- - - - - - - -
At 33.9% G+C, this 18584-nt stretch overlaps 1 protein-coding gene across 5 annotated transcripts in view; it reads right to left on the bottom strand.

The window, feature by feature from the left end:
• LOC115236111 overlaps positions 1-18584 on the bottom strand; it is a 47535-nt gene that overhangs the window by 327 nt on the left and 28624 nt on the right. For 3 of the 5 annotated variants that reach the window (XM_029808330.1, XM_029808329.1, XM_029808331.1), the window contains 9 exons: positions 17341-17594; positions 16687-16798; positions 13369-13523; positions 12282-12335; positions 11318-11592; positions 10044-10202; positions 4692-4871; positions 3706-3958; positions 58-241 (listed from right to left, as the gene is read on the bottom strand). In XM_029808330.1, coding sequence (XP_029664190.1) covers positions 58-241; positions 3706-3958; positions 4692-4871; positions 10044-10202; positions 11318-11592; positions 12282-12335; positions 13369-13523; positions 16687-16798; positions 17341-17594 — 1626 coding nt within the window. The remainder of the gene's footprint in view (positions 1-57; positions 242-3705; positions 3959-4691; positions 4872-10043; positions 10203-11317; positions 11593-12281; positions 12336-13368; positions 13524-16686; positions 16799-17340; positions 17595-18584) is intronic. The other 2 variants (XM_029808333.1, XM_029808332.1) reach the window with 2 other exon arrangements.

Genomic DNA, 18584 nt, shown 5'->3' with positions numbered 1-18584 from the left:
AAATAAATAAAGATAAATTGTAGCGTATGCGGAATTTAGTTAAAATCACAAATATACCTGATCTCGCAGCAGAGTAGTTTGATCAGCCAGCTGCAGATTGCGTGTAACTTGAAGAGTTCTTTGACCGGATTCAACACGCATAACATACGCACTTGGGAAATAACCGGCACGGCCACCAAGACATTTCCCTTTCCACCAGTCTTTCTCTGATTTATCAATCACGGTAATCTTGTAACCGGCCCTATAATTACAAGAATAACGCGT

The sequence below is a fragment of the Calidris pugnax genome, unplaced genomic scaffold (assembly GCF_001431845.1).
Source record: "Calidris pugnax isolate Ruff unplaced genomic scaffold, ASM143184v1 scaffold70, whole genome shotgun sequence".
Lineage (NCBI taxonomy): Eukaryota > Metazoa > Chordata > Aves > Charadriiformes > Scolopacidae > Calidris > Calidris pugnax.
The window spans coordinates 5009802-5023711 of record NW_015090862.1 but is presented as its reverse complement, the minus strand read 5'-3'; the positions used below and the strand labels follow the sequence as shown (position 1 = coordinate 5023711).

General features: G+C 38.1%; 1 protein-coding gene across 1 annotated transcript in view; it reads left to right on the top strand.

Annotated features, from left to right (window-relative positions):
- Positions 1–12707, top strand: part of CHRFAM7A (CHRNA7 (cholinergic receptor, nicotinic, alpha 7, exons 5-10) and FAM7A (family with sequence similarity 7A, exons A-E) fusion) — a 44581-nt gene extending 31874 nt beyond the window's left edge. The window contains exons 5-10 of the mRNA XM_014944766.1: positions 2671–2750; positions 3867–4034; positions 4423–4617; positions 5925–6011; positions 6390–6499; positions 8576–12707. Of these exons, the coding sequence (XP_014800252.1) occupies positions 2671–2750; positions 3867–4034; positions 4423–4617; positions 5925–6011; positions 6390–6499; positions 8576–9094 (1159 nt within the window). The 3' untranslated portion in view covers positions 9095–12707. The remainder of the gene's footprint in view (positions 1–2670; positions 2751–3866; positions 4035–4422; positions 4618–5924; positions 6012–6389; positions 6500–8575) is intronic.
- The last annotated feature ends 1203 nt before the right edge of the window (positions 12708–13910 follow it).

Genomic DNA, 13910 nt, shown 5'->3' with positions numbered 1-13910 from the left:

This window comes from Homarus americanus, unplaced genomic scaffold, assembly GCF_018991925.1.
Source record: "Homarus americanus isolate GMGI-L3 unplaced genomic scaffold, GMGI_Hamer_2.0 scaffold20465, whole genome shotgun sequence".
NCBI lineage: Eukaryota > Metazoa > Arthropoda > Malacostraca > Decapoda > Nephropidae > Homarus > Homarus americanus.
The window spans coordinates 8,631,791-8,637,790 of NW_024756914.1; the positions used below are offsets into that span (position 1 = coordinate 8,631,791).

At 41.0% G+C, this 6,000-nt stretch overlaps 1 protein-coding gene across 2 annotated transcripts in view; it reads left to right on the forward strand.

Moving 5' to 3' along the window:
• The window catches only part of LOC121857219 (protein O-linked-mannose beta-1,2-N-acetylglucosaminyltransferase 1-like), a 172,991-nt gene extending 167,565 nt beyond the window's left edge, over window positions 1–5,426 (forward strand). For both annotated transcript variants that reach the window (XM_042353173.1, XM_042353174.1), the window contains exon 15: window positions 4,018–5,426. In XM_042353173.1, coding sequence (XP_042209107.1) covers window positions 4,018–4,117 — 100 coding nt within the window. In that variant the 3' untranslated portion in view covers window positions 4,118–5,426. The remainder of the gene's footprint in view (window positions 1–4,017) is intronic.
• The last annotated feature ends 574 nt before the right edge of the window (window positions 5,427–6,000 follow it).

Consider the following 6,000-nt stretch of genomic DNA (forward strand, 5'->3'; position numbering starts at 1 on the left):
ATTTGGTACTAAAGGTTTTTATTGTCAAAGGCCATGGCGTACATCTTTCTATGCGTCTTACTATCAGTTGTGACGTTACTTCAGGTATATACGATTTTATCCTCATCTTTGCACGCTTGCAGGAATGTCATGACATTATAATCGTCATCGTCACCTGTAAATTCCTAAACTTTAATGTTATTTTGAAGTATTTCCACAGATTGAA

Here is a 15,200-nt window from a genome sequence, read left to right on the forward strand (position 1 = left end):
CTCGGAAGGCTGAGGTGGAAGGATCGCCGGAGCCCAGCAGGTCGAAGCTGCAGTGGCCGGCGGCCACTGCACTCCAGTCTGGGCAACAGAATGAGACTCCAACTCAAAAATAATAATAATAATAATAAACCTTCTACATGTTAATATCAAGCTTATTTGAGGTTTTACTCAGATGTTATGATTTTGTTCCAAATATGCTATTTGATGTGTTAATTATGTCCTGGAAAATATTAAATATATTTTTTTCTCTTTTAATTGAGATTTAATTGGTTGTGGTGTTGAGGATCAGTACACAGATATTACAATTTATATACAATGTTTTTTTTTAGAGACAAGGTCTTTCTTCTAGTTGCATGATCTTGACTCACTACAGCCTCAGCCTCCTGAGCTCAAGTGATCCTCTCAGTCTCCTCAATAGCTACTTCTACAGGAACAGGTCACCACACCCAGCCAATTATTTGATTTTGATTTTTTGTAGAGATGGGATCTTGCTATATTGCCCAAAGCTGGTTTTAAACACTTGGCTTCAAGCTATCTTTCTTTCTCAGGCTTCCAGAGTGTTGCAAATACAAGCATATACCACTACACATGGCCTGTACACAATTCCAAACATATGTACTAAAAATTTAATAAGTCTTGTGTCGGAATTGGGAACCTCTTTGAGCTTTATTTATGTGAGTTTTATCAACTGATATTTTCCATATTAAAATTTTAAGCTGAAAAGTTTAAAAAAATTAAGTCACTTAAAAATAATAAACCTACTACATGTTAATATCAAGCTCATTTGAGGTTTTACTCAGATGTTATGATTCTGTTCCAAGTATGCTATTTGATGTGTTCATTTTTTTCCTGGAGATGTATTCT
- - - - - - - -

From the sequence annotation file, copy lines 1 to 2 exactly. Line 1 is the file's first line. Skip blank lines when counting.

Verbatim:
At 33.9% G+C, this 18584-nt stretch overlaps 1 protein-coding gene across 5 annotated transcripts in view; it reads right to left on the bottom strand.

The window, feature by feature from the left end: